EXAMPLE 4 Binding of Cyanuric Acid to tris-(xylenediamine-triazine) Macrocycles

On the basis of molecular modelling studies, it was anticipated that compounds 53a and 53b should be able to completely encircle one molecule of cyanuric acid. To verify this expectation, compound 53b was titrated with 0.1 to 2 equivalents of cyanuric acid. After the addition of the appropriate amount of cyanuric acid, each sample was sonicated for three hours. Compound 53b was able to dissolve at least one equivalent of cyanuric acid in CDCl3, which was otherwise poorly soluble in this solvent. The addition of cyanuric acid to compound 53b generates new signals in the NMR spectrum that were assigned to the newly-formed complex. The equilibrium established between the free and the bound state is slow on the NMR time scale, as both the free and bound state were visible. A binding constant of 2.5×104 M−1 was calculated by non-linear regression of binding isotherms. The curve obtained was consistent with the postulated 1:1 stoichiometry.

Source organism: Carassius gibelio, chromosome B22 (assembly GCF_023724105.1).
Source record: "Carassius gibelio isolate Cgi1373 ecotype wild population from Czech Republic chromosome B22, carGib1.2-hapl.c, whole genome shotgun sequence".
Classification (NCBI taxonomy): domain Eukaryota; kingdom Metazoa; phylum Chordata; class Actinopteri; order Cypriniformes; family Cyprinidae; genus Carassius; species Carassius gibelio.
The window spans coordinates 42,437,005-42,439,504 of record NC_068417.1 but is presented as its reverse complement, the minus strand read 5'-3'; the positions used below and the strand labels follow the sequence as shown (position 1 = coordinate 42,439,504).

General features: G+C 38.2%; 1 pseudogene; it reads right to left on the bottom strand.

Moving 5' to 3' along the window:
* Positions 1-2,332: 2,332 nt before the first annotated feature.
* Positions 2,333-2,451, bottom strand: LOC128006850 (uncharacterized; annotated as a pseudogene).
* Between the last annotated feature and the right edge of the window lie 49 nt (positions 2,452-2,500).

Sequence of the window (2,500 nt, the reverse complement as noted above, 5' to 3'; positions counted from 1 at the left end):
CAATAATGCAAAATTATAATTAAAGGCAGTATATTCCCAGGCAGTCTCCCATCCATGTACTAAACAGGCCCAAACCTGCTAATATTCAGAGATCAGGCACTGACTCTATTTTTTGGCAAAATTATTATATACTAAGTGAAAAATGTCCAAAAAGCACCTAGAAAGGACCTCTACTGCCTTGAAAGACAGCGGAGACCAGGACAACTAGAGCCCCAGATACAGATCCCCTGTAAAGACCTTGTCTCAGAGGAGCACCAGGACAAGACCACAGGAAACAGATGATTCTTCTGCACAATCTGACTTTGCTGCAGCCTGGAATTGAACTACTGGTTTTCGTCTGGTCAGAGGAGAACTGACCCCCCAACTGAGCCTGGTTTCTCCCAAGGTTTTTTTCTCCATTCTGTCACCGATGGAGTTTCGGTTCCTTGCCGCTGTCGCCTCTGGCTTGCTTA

Remarkably, the addition of cyanuric acid to 53a resulted in a second spot on TLC (Rf=0.85; 10% methanol in dichloromethane), moving faster than pure 53a (Rf=0.25). The spot for uncomplexed 53a completely disappeared after titrating the receptor with excess cyanuric acid, providing further evidence for the stability of the complex and the slow kinetics of the equilibrium. To test the selectivity of 53b towards cyanuric acid, attempts were made to bind analogues such as thymine, uracil and 5-bromouracil. However, none of these compounds were soluble in CDCl3 in the presence of compound 53b indicating a lack of affinity for the macrocycle.

EXAMPLE 5 Binding of Octyl Glycosides to tris(xylenediamine-triazine) Macrocycles